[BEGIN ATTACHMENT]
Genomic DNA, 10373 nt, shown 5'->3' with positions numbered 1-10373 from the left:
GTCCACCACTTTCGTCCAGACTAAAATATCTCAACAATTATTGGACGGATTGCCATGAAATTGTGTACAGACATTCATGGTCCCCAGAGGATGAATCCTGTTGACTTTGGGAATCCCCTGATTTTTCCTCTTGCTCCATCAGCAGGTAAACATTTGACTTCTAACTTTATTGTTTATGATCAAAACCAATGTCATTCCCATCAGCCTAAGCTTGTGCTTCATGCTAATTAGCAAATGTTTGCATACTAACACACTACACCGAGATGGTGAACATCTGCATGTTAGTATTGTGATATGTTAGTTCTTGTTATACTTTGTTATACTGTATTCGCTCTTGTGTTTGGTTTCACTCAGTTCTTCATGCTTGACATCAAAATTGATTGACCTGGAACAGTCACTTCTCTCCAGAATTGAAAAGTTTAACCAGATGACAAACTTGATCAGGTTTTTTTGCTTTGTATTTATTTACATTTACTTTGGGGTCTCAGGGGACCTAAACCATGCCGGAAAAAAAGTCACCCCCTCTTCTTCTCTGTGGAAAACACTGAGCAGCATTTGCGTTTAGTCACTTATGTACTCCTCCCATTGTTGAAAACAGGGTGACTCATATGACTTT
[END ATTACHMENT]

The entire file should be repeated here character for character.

Genomic DNA, 10373 nt, shown 5'->3' with positions numbered 1-10373 from the left:
GTCCACCACTTTCGTCCAGACTAAAATATCTCAACAATTATTGGACGGATTGCCATGAAATTGTGTACAGACATTCATGGTCCCCAGAGGATGAATCCTGTTGACTTTGGGAATCCCCTGATTTTTCCTCTTGCTCCATCAGCAGGTAAACATTTGACTTCTAACTTTATTGTTTATGATCAAAACCAATGTCATTCCCATCAGCCTAAGCTTGTGCTTCATGCTAATTAGCAAATGTTTGCATACTAACACACTACACCGAGATGGTGAACATCTGCATGTTAGTATTGTGATATGTTAGTTCTTGTTATACTTTGTTATACTGTATTCGCTCTTGTGTTTGGTTTCACTCAGTTCTTCATGCTTGACATCAAAATTGATTGACCTGGAACAGTCACTTCTCTCCAGAATTGAAAAGTTTAACCAGATGACAAACTTGATCAGGTTTTTTTGCTTTGTATTTATTTACATTTACTTTGGGGTCTCAGGGGACCTAAACCATGCCGGAAAAAAAGTCACCCCCTCTTCTTCTCTGTGGAAAACACTGAGCAGCATTTGCGTTTAGTCACTTATGTACTCCTCCCATTGTTGAAAACAGGGTGACTCATATGACTTT